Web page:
Isis searches for Osiris

Isis, mad with grief, dressed herself in old clothes and set out to search for the remains of her brother. The sarcophagus had floated down to the Mediterranean Sea and to the Lebanese kingdom of Byblos, where it had become lodged in a tree. The tree grew so strong the king of Byblos cut it down and used it as a pillar in his palace.

In her wanderings, Isis heard about the tree and travelled to Byblos where she became the nurse of the royal baby. Isis discovered the pillar and as a reward she was allowed to remove the pillar and take it home. She hid it in the papyrus marshes where she opened it and found the body of Osiris complete.

Figure 3: Isis protecting Osiris. © The Trustees of the British Museum.

Seth heard about Isis and her search, so he searched for and discovered the opened coffin. He lifted the body out and cut it into 14 bits, which he scattered across Egypt.

Isis went hunting for every bit and where she found a part she dedicated a temple to Osiris. The head was found at Abydos, so it became the major Osiris cult centre. The depiction of Isis protecting Osiris is shown in Figure 3.

Myths and symbolism

Isis weaved linen and used the lengths to tie and wrap the parts of Osiris’s body together. This was the myth that justified mummification of a dead body and led to the ancient Egyptian fear of dying in the desert or destruction of the body before death. They believed the body should go to the afterlife intact. Osiris inhabits the west where the Sun sets and is shown wrapped in linen bandages like a mummy.

Horus (Figure 4), the son of Osiris and Isis, swore to hunt down and destroy Seth. In the battles that followed between Horus and Seth, Horus has his eyes cut out by Seth. They are replaced by the cow god Hathor and on many tombs and amulets the eye of Horus is known as the Wadjet eye and is the sign of perfection and protector.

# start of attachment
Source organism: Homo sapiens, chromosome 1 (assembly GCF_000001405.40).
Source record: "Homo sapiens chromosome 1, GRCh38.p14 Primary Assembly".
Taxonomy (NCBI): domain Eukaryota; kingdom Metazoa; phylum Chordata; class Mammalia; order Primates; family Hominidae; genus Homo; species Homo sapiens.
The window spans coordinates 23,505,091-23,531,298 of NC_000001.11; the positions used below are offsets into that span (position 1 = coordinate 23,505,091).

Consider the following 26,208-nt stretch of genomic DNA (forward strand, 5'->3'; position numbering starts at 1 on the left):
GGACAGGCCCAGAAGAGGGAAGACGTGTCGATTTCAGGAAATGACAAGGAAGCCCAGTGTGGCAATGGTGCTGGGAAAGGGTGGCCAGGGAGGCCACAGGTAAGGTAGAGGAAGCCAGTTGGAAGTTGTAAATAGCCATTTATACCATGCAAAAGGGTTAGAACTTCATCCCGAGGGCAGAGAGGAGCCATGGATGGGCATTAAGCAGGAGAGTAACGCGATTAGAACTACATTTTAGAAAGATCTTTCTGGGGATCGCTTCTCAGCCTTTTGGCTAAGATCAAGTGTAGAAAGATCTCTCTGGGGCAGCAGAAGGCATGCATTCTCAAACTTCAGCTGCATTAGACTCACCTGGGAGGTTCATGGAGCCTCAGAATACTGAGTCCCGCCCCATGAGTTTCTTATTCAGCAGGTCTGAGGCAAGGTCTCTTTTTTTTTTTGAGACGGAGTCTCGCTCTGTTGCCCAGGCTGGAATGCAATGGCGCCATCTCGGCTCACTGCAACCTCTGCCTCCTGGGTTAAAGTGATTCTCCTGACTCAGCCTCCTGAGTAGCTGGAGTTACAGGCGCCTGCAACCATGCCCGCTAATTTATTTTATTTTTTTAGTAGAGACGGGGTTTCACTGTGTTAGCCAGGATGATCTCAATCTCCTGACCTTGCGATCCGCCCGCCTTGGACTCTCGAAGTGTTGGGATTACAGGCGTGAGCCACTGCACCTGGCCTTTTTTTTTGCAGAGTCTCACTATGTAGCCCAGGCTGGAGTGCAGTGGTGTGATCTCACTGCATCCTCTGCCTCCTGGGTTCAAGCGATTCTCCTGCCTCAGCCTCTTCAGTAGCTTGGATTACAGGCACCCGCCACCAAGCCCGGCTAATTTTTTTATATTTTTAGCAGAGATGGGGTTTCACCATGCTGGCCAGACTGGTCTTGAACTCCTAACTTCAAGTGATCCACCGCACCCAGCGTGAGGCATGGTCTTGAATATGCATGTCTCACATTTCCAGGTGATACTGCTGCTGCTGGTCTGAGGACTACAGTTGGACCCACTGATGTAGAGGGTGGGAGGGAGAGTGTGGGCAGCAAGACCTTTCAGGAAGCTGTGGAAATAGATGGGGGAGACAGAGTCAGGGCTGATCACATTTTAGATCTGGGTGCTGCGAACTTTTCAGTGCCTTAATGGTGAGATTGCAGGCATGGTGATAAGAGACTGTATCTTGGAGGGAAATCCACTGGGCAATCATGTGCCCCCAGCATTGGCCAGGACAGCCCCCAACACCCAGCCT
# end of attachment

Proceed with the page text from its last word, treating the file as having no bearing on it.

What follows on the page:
Eventually Horus defeated Seth. But Seth had taken the throne as king of Egypt, so Horus and Isis brought him to court, before the gods under Re, to decide who should legally be king. To attempt to settle the quarrel the court turned to Neith, the god of war, who decreed Horus was the rightful king of Egypt and that Seth was to be released from chains, rewarded with treasure, the goddesses Anat and Asrte and to become the god of storms and chaos. Horus came to be the pharaoh of Egypt and protector of the people and from that time on the pharaoh was the manifestation of Horus. The court of law was established as the arbitrator of disputes and that punishments should fit the crimes.

So, we have Horus the falcon god and the living god Pharaoh pitting their wits against chaos represented by the god Seth, a mythical animal with a long curved snout.

Figure 4: Horus the falcon god. © The Trustees of the British Museum

This balance between chaos and order is represented by the goddess Ma’at who has the ostrich feather of truth on her head. In temples the pharaoh is often shown holding up the goddess Ma’at to show he upholds the principles of order and truth.

The pharaoh and priests became the only people to have access to the sun god Re, so in cult temples like Karnak and Abydos, Re was combined with other gods and manifested in many different forms to represent the Sun at different times of the day.

The rising sun is shown as the scarab beetle known as Khepri. The morning sun is shown in the form of Re-Horakhty, a union of Re and young Horus, often seen as a hawk crowned with the sun disc circled by the cobra-goddess Wadjet. The midday sun was represented as the sun disc; the Aten. The evening sun is represented by Re-Atum, a union with Atum shown as an aged person.